In the last article, we discussed the two essential things that allow us to see the truth – sight and light. The absence of either makes our faculties of seeing and understanding useless.
The sight or insight that allows us to utilize the light of remembrance of Allah and His guidance is present only within those people who have Taqwa.
Those who don’t possess that essential quality Have, as Allah describes, a veil or barrier over their eyes or the faculty of insight.
Now it’s time to ask ourselves some very important questions. Are we among those who are blessed with both sight and light, or do we lack either, or both? Is our vision alright, or are there defects in its capacity? Or are we blind without even realizing it?
Or are we deliberately staying in the dark despite having the ability to see? Do we keep ourselves away from light, from the remembrance of Allah, from the Quran?
The Verse of Light
There is a verse in the Quran known as ayat al-nur, which means ‘the verse of light’. It is as follows:
Allah is the Light of the heavens and the earth. The example of His light is like a niche within which is a lamp, the lamp is within glass, the glass as if it were a pearly [white] star lit from [the oil of] a blessed olive tree, neither of the east nor of the west, whose oil would almost glow even if untouched by fire. Light upon light. Allah guides to His light whom He wills. And Allah presents examples for the people, and Allah is Knowing of all things. (Quran 24:35)
To you and me, this ayah might seem like a really confusing puzzle, but to the Arabs of the time when the Quran was being revealed, it was probably clear as light. In order for us to understand it, we need some explanation.
And that’s what scholars of Islam throughout our history, Imam Ibn Al-Qayyim for example, have provided us with a clear explanation. I promise you, learning about his and other scholars’ explanation of this verse is going to be a wonderful experience, if you just try.
For now, I want you to form a scene on your mind. Picture an old-fashioned wall, a bare wall. A niche has been carved out of that wall, about the size of a small window. But it’s not a window, only a recess in the wall.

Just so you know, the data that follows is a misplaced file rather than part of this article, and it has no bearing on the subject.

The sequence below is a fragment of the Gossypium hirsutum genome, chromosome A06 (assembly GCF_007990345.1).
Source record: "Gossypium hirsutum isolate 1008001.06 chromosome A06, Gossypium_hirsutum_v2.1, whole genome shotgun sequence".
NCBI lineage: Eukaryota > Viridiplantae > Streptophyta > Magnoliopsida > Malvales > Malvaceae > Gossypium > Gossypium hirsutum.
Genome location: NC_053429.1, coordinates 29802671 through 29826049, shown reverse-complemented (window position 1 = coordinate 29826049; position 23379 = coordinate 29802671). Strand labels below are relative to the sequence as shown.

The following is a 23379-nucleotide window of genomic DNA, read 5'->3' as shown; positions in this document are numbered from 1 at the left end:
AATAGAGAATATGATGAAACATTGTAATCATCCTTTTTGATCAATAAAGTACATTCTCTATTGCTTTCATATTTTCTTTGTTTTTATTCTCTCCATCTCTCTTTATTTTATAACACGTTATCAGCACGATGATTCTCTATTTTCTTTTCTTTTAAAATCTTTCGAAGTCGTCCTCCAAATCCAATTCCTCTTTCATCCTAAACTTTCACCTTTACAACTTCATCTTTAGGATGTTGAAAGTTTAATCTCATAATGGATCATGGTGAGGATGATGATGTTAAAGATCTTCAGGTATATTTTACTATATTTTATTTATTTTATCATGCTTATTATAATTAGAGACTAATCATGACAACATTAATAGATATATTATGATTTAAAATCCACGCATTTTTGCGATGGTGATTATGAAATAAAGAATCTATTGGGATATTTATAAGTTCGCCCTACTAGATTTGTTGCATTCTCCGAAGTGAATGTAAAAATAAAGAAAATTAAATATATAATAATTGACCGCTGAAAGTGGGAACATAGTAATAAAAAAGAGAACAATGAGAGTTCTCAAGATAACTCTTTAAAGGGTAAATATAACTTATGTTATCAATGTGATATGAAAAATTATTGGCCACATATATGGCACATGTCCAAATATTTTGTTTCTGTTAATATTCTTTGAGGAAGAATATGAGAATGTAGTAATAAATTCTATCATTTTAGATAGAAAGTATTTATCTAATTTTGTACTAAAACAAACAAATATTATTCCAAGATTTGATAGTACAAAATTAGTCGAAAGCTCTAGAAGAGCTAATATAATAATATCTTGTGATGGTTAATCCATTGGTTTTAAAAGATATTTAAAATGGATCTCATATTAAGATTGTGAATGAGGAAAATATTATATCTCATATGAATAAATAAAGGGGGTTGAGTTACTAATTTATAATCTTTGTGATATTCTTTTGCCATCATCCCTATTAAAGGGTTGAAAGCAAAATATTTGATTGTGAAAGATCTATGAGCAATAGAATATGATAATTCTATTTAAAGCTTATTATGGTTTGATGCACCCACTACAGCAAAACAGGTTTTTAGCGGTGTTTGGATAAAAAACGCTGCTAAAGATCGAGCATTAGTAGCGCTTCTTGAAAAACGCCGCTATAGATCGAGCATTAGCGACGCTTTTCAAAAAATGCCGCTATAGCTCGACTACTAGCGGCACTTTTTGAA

There is an oil lamp kept on top of the sill of the niche. It’s not an ordinary lamp; it’s special for two reasons.
Firstly, it’s covered with a glass orb, made of the purest, most precious kind of glass or crystal you can imagine. It refracts the lamp’s light so brilliantly that it looks like a dazzling star.
Secondly, the oil that’s used as a fuel for this lamp is no ordinary oil. It comes from an olive tree that has been exposed to the perfect amount of sunlight all day long, every second of the day, throughout its life. This makes its oil so pure and high quality that it seems to almost emanate an inner blaze, as if it has some light of its own.
Try to bring all that together in your mind. A niche, a glass orb like a dazzling star, and blazing oil.
Now in your mind, strike a match and light that lamp. Light! So much light! imagine how far it will spread. How far will its rays hit?
That niche represents the human chest. The glass orb is the heart. The oil is something mysterious that is of Divine origin, the essence of our soul, which gives us the capacity of insight.
Every human being has a soul, a pure entity that seeks to be lit with the remembrance of Allah. When it receives that Divine light, it lights up, not just the chest of its possessor, but also other people around it. The stronger the combination of the light of inner purity and the outer light source, the greater its reach.
Now think what happens when the glass orb gets dirty. It blocks the light. The dirtier the glass is, the dimmer the lamp gets. If all of the glass orb gets covered with dirt, the niche is left in complete darkness. Although there still is light inside the glass, that light is of no use now.
Sins make the heart dirty.
The Prophet (peace be upon him) said:
When the believer commits sin, a black spot appears on his heart. If he repents and gives up that sin and seeks forgiveness, his heart will be polished. But if (the sin) increases, (the black spot) increases. That is the Ran that Allah mentions in His Book: ‘Nay! But on their hearts is the ran (covering of sins and evil deeds) which they used to earn.’ (83:14). (Ibn Majah V5 B37 #4244)
When someone’s heart is completely blackened, even though the soul is still there, it loses the capacity of insight. Guess what will happen if such a person is exposed to the Quran or any form of guidance or reminder?
And if you invite them to guidance, they do not hear; and you see them looking at you while they do not see. (7:198)
Can you imagine ending up in that state of no return? How will it feel to be left with a blackened heart and a blind soul?
Let’s have this example of the lamp be etched in our minds. Polish that glass orb regularly. Let the Quran and Allah’s remembrance light up that lamp, so that our chests become guiding lights for ourselves and the world around us.
“O you who have believed, repent to Allah with sincere repentance. Perhaps your Lord will remove from you your misdeeds and admit you into gardens beneath which rivers flow [on] the Day when Allah will not disgrace the Prophet and those who believed with him. Their light will proceed before them and on their right; they will say, ‘Our Lord, perfect for us our light and forgive us. Indeed, You are over all things competent.’” (66:8)